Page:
Many of us have swallowed the idea that when it comes to food, faster is better. We are in a hurry, and we want meals to match. But many people are waking up to the drawbacks of the gobble-gulp-and-go ethos. On the farm, in the kitchen and at the table, they are slowing down. Leading the charge is an international movement with a name that says it all: Slow Food… All over the world, Slow Food activists organize dinners, workshops, school visits and other events to promote the benefits of taking our time over what we eat… On the economic side, Slow Food seeks out artisanal foods that are on their way to extinction and helps them gain a foothold in the global market.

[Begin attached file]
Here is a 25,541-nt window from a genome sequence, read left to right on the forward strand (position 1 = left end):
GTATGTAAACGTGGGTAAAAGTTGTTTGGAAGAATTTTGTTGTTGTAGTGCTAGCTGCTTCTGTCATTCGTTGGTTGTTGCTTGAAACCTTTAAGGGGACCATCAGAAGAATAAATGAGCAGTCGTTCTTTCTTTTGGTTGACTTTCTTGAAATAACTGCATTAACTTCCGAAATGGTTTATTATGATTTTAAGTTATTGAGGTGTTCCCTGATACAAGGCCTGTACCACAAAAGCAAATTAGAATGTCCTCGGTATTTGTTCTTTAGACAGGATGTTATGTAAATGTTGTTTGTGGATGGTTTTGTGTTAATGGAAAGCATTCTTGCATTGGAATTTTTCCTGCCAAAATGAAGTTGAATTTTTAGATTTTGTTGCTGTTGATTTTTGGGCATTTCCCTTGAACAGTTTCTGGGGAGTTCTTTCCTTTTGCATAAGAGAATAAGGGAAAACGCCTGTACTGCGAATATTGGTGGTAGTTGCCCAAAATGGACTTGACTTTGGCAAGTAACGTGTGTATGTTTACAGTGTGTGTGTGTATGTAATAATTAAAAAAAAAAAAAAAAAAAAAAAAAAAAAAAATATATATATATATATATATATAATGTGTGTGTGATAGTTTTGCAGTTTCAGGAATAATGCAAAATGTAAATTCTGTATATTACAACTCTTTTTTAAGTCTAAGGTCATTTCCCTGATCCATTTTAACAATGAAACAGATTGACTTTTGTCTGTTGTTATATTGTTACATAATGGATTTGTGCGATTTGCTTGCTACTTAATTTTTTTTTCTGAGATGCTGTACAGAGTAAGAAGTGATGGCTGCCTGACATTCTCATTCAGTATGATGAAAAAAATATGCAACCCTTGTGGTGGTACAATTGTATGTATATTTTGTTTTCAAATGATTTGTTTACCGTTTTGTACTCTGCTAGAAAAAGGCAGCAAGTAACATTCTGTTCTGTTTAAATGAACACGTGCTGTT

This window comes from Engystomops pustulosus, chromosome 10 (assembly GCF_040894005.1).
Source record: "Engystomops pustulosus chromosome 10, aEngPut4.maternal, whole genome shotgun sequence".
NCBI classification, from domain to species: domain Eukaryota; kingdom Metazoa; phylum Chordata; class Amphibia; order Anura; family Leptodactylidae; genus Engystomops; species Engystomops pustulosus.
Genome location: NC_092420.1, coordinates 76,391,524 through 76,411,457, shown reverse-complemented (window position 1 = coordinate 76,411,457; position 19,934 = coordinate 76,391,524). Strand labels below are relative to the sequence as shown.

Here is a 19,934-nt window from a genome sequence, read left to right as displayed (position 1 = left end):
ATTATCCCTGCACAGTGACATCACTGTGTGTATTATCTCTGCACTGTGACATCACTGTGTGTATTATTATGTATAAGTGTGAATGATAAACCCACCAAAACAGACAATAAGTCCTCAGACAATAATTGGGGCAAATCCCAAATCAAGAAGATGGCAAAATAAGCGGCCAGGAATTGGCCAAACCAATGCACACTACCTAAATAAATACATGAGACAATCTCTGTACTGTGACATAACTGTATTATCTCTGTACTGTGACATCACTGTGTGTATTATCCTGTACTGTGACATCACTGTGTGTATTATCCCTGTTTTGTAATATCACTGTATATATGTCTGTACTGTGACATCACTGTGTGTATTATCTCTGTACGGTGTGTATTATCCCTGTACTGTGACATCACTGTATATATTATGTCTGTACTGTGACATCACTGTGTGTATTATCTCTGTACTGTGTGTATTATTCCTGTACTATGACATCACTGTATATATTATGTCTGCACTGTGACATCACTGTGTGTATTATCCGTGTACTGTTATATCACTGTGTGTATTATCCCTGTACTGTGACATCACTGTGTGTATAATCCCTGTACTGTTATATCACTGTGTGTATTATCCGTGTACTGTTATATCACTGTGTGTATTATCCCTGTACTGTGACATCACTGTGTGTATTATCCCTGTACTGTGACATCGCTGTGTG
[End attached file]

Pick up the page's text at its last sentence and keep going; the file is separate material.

This book isn’t hopelessly unrealistic. It allows that all of us will occasionally grab a meal at McDonalds. “Slow Food is realistic. It recognizes that every meal cannot be a four-hour banquet of handmade delicacies.” But in buying more unprocessed food, cooking more, and paying attention while we eat, we can enjoy “the pleasures of the table.” The book motivated me to read a bit about the Ontario chapter of Slow Food, and to drive less than a kilometer to a cheese artisan’s shop called The Cheese Boutique. I bought, among other things, some vintage cheddar produced in 1998 from unpasteurized Ottawa Valley milk, cured and matured in their vault. Mmmm. You’re welcome to come over and try some.